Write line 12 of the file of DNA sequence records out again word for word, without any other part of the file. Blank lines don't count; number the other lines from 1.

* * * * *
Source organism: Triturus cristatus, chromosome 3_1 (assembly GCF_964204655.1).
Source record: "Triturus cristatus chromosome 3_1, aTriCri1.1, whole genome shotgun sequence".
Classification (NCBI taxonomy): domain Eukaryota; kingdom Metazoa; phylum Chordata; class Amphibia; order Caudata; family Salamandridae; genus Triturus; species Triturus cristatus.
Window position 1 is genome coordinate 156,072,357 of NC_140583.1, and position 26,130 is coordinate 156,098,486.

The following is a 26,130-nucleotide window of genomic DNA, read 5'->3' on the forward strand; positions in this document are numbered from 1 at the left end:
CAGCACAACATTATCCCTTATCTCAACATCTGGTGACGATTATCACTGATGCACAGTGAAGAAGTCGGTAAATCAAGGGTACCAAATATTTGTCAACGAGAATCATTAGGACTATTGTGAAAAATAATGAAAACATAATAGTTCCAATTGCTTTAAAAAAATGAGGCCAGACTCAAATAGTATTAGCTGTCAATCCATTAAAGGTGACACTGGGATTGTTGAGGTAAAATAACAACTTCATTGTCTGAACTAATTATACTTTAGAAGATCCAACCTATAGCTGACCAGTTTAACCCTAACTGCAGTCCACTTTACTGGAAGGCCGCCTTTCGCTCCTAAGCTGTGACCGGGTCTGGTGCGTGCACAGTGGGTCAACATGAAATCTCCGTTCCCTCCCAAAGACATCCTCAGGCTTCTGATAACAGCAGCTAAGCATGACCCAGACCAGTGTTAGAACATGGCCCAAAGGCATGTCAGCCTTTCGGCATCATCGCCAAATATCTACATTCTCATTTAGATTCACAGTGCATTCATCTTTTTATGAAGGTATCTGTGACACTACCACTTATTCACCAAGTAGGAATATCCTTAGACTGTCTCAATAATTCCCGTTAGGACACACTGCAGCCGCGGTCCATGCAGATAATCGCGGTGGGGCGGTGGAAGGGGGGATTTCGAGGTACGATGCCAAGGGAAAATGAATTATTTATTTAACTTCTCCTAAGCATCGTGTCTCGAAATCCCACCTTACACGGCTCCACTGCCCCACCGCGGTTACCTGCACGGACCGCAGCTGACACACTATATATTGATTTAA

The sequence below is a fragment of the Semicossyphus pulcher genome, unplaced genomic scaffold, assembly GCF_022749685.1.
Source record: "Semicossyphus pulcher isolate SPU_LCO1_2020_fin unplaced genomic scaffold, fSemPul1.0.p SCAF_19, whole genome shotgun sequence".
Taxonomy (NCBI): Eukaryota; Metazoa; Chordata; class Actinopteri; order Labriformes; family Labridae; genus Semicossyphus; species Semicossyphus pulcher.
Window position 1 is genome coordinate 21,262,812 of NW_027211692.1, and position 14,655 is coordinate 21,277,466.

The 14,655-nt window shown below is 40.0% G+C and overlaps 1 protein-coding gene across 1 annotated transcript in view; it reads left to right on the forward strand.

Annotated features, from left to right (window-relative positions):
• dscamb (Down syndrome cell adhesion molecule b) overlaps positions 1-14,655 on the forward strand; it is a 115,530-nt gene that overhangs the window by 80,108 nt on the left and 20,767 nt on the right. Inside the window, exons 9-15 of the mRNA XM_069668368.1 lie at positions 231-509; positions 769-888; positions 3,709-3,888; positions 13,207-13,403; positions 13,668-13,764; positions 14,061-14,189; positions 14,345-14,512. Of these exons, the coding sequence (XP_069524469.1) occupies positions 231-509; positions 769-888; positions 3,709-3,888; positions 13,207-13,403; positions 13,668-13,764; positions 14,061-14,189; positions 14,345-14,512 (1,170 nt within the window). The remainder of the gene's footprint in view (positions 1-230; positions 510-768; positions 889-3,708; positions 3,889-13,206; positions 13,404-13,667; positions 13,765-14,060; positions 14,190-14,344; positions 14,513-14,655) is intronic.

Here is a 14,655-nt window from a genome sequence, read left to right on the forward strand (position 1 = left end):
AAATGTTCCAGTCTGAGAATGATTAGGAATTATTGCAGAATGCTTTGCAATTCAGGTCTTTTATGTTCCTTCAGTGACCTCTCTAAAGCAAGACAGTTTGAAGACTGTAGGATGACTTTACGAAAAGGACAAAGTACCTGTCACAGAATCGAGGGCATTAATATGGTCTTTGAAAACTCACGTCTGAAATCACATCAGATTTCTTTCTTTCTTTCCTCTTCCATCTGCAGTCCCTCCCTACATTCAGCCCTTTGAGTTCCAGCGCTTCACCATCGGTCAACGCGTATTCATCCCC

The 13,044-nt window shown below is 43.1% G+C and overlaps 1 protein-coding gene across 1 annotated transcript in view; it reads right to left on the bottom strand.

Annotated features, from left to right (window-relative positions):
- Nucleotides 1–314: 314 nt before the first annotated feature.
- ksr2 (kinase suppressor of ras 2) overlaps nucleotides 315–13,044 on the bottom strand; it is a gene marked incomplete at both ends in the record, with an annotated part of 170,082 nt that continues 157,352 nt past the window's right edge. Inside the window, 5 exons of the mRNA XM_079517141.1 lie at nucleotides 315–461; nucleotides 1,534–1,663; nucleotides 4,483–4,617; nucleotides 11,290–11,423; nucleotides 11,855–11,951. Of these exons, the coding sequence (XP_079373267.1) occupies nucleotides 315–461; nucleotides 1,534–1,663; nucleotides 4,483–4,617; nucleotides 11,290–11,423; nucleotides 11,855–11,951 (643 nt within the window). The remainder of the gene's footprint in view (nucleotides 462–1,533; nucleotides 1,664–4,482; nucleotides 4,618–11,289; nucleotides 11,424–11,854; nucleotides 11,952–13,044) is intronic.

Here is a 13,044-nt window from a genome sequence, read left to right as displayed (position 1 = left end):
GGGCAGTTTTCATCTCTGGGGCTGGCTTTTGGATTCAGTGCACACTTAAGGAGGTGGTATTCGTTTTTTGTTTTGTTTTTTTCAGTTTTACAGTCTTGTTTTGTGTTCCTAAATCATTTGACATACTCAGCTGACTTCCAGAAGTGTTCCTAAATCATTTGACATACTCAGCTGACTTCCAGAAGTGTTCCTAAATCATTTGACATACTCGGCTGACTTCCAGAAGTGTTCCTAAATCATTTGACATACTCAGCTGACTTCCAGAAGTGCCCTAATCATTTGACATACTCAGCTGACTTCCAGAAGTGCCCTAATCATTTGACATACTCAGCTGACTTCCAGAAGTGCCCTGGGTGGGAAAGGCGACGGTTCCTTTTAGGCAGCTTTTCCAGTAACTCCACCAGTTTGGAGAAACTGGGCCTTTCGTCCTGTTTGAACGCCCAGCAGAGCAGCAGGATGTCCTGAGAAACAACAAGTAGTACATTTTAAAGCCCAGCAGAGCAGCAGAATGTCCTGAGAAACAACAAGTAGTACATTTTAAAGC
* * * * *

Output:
Annotated features, from left to right (window-relative positions):